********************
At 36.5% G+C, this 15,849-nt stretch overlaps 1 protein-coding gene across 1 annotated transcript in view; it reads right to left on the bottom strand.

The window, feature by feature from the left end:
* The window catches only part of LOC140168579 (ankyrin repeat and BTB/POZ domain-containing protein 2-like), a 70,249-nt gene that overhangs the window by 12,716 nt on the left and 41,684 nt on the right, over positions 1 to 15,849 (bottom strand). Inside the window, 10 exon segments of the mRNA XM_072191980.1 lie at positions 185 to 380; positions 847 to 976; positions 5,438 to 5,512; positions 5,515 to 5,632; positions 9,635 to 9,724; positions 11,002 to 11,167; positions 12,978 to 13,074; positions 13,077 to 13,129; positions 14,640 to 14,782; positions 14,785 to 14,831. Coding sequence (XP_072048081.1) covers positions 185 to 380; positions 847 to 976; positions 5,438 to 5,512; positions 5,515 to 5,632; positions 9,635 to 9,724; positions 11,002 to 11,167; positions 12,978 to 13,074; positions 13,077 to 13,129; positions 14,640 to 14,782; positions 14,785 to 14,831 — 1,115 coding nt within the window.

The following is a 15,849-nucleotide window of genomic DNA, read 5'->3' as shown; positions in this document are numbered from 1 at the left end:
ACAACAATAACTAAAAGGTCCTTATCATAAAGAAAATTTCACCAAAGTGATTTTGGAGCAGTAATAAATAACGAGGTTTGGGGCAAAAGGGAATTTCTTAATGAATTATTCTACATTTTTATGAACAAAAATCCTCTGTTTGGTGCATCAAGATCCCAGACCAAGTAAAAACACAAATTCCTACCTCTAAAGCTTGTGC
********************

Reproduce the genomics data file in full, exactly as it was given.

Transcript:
At 36.5% G+C, this 15,849-nt stretch overlaps 1 protein-coding gene across 1 annotated transcript in view; it reads right to left on the bottom strand.

The window, feature by feature from the left end:
* The window catches only part of LOC140168579 (ankyrin repeat and BTB/POZ domain-containing protein 2-like), a 70,249-nt gene that overhangs the window by 12,716 nt on the left and 41,684 nt on the right, over positions 1 to 15,849 (bottom strand). Inside the window, 10 exon segments of the mRNA XM_072191980.1 lie at positions 185 to 380; positions 847 to 976; positions 5,438 to 5,512; positions 5,515 to 5,632; positions 9,635 to 9,724; positions 11,002 to 11,167; positions 12,978 to 13,074; positions 13,077 to 13,129; positions 14,640 to 14,782; positions 14,785 to 14,831. Coding sequence (XP_072048081.1) covers positions 185 to 380; positions 847 to 976; positions 5,438 to 5,512; positions 5,515 to 5,632; positions 9,635 to 9,724; positions 11,002 to 11,167; positions 12,978 to 13,074; positions 13,077 to 13,129; positions 14,640 to 14,782; positions 14,785 to 14,831 — 1,115 coding nt within the window.

The following is a 15,849-nucleotide window of genomic DNA, read 5'->3' as shown; positions in this document are numbered from 1 at the left end:
ACAACAATAACTAAAAGGTCCTTATCATAAAGAAAATTTCACCAAAGTGATTTTGGAGCAGTAATAAATAACGAGGTTTGGGGCAAAAGGGAATTTCTTAATGAATTATTCTACATTTTTATGAACAAAAATCCTCTGTTTGGTGCATCAAGATCCCAGACCAAGTAAAAACACAAATTCCTACCTCTAAAGCTTGTGC